Coastal Commission loses bid to expand penalty powers


The defeat of a piece of state legislation that would have made it significantly easier for the California Coastal Commission to fine violators elicited frustration last week from environmental organizations and accolades from agricultural groups.

Assembly Bill 976 would have allowed the commission, made up of 12 appointed members, to impose fines on landowners violating the Coastal Act and record a lien on the properties of those who refuse to comply. Unhappy landowners would have to sue the commission to challenge fines. 

Under current law, the commission must pursue litigation through the court system when violators do not voluntarily pay. AB 976 would shift the onus from the commission onto landowners to pursue legal action. 

It was not the first time legislation granting such authority has been proposed, and defeated. Supporters of change often decry public access violations in Southern California, especially in wealthy enclaves like Malibu; about a third of backlogged cases are related to stymying public access, such as when landowners put up fake no-parking signs or refuse to create public access routes to the coast, which is sometimes a condition of coastal permits.

AB 976 was approved 42-32 in the assembly in May, after which the senate approved it, with amendments, 21-17, and returned it to the assembly. But the 80-member chamber failed to pass the final bill, falling short by seven votes.

One legislator who abstained from that vote was Assemblyman Mark Levine, who represents Marin and part of Sonoma. Although Mr. Levine voted for the legislation in the first go-around and supports the spirit of the legislation, he said the senate added problematic amendments, leading him and others to abstain from the second vote. 

The legislative session has since ended, but a similar bill is expected to arise in January. 

One vexing tweak to the bill, Mr. Levine said, authorized the commission to impose fines on backlogged cases retroactively, charging up to $11,250 a day—up to five years back to the date the violation was first noted. The commission, however, would have the discretion to issue fines at any level below that. 

Although millionaires in Malibu would have the resources to take the commission to court to challenge a fine, farmers and ranchers are a different story, Mr. Levine argued. “If you’re a West Marin dairyman and you fixed a fence to make sure you’re cattle wouldn’t roam, you may be in violation of the Coastal Act. It’s a very different thing that’s going on here.” 

A fine issued for five years retroactively at the highest possible daily fine would result in a $20.5 million bill, he said.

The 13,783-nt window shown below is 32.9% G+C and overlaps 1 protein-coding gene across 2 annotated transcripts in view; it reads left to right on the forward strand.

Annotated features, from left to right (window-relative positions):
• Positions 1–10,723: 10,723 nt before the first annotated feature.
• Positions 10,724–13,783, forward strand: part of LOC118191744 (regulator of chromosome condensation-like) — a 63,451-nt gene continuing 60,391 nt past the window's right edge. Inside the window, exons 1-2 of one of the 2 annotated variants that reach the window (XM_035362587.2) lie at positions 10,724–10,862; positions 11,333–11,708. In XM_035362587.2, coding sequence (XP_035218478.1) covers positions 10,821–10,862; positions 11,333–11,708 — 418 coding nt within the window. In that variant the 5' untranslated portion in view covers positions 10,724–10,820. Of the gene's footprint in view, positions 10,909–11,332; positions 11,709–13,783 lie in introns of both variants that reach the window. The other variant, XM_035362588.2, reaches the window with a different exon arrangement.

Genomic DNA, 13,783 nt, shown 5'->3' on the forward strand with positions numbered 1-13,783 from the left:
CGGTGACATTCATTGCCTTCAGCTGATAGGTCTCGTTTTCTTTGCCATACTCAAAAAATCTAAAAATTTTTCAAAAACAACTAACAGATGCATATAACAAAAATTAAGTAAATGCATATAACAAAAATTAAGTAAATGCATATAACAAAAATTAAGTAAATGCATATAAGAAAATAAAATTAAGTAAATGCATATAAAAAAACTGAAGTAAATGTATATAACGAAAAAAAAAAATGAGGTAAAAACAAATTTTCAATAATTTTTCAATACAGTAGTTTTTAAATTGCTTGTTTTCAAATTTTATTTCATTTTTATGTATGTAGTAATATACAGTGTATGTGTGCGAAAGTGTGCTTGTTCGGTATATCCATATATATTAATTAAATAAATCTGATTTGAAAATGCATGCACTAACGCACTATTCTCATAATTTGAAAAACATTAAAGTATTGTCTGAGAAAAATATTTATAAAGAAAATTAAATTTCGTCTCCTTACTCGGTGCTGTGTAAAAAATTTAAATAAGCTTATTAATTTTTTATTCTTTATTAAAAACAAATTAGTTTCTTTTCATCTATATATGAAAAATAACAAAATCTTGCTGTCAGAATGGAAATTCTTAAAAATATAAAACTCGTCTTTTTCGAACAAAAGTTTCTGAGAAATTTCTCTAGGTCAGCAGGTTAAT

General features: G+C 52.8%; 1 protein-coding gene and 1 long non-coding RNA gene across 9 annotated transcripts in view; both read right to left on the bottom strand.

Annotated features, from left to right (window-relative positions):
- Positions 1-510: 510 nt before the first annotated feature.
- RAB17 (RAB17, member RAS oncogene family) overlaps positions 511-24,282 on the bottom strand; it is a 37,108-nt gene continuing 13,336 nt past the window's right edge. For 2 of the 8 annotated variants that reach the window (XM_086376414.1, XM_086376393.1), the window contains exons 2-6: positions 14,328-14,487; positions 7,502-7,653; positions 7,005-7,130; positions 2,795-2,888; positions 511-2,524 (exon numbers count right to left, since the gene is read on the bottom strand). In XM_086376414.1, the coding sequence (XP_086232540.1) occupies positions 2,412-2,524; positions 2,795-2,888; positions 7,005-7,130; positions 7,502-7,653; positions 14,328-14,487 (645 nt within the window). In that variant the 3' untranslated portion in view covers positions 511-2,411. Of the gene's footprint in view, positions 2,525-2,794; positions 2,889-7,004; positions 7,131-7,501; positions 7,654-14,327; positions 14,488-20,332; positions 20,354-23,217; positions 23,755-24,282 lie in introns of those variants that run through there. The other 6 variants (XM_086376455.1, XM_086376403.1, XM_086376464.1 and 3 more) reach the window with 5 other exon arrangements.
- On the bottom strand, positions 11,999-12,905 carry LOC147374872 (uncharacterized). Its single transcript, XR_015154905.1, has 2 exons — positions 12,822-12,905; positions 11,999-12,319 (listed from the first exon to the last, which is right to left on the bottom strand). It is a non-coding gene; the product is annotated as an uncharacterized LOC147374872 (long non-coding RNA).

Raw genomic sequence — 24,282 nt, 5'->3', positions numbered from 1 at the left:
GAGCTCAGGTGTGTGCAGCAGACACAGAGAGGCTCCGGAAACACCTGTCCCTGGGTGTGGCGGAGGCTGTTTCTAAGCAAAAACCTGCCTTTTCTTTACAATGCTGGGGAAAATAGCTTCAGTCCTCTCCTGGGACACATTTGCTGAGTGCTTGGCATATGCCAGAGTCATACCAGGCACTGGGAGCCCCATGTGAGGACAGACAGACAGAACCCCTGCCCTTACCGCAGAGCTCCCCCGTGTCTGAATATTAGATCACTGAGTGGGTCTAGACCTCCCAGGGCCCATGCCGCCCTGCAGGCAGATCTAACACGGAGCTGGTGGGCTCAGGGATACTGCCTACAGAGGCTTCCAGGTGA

Someone hit with a wallop of a fee might be more motivated to litigate, which is what the bill is trying to avoid in the first place. But if fines are only imposed going forward, and not retroactively, on backlogged cases, “folks in West Marin wouldn’t be impacted too negatively,” Mr. Levine said. 

Supervisor Steve Kinsey, who also serves as vice-chair of the coastal commission, has criticized Mr. Levine’s abstention, telling the Marin Independent Journal that his vote was “disappointing.” He told the Light that the bill was critical for coastal protection. 

Supporters of the bill also argue that abstaining was not Mr. Levine’s only option. Warner Chabot, a political and environmental policy consultant who used to head the California League of Conservation Voters, argued that the assemblyman could have asked for a commitment from the legislature to pass clarifying language during the next session. Instead the process must start anew, he said.

Mr. Chabot also worried that since the commission “has a great number of enemies,” legislation that supports it has a “treacherous route to survive the Sacramento legislative process.”

When violators voluntarily pay, the money does not go directly to the commission, but instead makes its way to the State Coastal Conservancy. The funds are put into a Violation Remediation Account, from which money is appropriated to the conservancy to undertake coastal protection projects. The conservancy works cooperatively with the coastal commission to determine how to use those funds. 

Conservancy spokesman Dick Wayman said the amount in that account varies widely from year to year, but since 2001 it has averaged about $500,000 annually.

Mr. Dolcini, the president of the Marin County Farm Bureau, which opposes the change and expressed gratitude to Mr. Levine for his abstention, claims the current system provides a check on the commission’s power. He worries about the burden saddled on farmers who want to appeal fines they feel are unjust but are already strapped for time and cash.

According to the commission, less than one half of one percent of the backlog of fines pertains to agriculture. 

But Mr. Dolcini said that is cold comfort to farmers. “Whether or not agriculture collectively is one percent, five percent or ten percent, if you are that agriculturalist that is in that situation, it could be a 100 percent disaster.”